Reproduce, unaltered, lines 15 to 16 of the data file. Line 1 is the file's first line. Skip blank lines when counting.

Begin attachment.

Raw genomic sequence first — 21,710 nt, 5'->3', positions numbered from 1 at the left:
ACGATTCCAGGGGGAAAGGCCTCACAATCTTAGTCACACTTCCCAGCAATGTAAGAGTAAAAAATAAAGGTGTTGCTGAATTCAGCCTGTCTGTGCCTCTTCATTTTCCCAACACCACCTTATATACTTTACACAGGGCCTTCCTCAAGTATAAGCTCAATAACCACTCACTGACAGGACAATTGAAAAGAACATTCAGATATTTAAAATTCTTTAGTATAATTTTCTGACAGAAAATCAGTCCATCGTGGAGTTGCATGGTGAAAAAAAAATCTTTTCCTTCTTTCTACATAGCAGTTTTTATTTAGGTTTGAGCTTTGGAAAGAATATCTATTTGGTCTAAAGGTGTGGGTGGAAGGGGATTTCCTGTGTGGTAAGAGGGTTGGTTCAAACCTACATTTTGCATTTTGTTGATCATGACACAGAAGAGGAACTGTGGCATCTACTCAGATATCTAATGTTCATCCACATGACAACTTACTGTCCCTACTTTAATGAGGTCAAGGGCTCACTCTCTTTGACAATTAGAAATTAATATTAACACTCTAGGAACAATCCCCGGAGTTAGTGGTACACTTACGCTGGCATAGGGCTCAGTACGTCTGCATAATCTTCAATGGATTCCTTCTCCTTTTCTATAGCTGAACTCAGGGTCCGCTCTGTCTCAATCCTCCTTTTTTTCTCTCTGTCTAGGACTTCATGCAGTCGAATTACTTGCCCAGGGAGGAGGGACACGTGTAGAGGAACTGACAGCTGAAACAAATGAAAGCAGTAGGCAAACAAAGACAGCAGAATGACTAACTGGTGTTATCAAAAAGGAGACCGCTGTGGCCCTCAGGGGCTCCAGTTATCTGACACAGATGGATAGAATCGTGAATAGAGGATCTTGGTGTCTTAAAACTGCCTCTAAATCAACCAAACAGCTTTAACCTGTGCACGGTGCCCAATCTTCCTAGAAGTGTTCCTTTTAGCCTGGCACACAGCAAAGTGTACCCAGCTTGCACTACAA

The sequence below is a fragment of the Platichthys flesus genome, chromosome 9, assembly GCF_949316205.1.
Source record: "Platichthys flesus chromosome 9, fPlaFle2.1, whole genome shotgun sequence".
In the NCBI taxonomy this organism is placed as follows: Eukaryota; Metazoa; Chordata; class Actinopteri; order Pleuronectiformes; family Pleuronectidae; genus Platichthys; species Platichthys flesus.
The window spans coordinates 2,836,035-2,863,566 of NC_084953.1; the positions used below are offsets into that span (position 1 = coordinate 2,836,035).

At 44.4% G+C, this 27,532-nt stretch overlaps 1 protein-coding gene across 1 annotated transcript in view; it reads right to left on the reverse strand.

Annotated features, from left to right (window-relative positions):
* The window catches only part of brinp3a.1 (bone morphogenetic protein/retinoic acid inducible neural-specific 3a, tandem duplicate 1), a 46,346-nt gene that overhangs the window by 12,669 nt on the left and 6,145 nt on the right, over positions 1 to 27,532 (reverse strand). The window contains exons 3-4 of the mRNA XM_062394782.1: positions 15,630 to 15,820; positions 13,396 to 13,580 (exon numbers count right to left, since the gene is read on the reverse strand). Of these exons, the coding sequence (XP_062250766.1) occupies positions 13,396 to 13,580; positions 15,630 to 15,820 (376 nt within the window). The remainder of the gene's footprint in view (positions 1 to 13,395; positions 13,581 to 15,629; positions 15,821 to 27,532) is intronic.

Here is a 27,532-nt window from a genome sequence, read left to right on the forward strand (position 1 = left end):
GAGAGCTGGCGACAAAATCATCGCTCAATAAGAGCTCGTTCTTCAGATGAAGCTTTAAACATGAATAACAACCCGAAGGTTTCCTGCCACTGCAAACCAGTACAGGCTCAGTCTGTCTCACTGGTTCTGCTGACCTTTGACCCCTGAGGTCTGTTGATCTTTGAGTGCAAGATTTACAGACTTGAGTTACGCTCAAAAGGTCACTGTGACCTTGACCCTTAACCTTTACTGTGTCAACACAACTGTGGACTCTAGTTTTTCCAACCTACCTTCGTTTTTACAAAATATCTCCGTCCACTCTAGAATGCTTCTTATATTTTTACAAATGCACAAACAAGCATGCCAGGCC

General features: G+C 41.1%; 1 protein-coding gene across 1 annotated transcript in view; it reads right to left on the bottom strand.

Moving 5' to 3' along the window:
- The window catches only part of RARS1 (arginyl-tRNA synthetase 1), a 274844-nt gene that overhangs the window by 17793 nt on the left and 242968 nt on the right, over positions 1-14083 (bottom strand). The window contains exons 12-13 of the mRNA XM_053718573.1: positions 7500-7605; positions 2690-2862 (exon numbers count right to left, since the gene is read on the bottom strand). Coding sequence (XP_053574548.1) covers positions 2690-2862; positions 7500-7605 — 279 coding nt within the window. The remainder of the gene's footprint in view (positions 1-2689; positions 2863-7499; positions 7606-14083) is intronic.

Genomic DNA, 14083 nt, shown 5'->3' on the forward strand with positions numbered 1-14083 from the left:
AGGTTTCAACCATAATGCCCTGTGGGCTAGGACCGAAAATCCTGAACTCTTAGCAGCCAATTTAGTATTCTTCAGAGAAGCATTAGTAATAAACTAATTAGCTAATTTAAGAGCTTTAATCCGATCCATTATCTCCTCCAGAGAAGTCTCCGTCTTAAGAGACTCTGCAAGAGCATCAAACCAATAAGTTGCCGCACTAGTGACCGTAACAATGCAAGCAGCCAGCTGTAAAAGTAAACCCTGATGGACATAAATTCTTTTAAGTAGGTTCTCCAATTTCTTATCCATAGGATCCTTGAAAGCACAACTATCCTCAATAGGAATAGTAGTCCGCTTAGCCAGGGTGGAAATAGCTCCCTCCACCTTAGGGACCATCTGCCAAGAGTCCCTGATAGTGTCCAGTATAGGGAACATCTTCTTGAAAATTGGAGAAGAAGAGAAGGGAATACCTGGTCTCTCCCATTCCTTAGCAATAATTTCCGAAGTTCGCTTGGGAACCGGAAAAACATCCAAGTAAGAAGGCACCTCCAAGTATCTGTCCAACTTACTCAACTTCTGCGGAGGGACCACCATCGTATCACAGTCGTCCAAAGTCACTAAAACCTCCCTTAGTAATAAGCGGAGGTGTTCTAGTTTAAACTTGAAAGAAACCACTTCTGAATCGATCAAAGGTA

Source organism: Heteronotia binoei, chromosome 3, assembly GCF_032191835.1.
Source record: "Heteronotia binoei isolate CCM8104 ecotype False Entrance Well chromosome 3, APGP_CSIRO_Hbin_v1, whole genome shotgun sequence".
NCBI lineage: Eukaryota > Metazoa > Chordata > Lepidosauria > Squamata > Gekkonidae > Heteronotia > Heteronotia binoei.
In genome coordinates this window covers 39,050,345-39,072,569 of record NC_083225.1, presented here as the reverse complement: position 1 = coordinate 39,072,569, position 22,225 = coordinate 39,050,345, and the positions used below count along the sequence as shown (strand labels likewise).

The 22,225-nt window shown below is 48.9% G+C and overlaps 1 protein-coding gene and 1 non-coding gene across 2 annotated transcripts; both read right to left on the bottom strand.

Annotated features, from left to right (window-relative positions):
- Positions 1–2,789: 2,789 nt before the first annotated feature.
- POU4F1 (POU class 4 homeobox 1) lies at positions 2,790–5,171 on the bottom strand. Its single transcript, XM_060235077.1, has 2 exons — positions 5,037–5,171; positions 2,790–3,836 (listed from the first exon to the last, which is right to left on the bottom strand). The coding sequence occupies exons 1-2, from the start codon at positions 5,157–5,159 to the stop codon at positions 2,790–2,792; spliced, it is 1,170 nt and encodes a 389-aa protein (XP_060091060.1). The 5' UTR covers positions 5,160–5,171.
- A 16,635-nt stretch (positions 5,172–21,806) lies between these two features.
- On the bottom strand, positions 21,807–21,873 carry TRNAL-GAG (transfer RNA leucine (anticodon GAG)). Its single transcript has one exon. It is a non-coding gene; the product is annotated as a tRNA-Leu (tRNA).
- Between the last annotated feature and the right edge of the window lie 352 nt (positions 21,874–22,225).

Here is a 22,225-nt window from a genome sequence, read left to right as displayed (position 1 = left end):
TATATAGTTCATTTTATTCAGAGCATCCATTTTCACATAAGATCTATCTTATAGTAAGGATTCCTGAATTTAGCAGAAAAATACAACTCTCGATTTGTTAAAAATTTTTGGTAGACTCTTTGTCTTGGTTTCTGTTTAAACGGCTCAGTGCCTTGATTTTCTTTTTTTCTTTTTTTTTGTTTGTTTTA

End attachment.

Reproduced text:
Genomic DNA, 14083 nt, shown 5'->3' on the forward strand with positions numbered 1-14083 from the left:
AGGTTTCAACCATAATGCCCTGTGGGCTAGGACCGAAAATCCTGAACTCTTAGCAGCCAATTTAGTATTCTTCAGAGAAGCATTAGTAATAAACTAATTAGCTAATTTAAGAGCTTTAATCCGATCCATTATCTCCTCCAGAGAAGTCTCCGTCTTAAGAGACTCTGCAAGAGCATCAAACCAATAAGTTGCCGCACTAGTGACCGTAACAATGCAAGCAGCCAGCTGTAAAAGTAAACCCTGATGGACATAAATTCTTTTAAGTAGGTTCTCCAATTTCTTATCCATAGGATCCTTGAAAGCACAACTATCCTCAATAGGAATAGTAGTCCGCTTAGCCAGGGTGGAAATAGCTCCCTCCACCTTAGGGACCATCTGCCAAGAGTCCCTGATAGTGTCCAGTATAGGGAACATCTTCTTGAAAATTGGAGAAGAAGAGAAGGGAATACCTGGTCTCTCCCATTCCTTAGCAATAATTTCCGAAGTTCGCTTGGGAACCGGAAAAACATCCAAGTAAGAAGGCACCTCCAAGTATCTGTCCAACTTACTCAACTTCTGCGGAGGGACCACCATCGTATCACAGTCGTCCAAAGTCACTAAAACCTCCCTTAGTAATAAGCGGAGGTGTTCTAGTTTAAACTTGAAAGAAACCACTTCTGAATCGATCAAAGGTA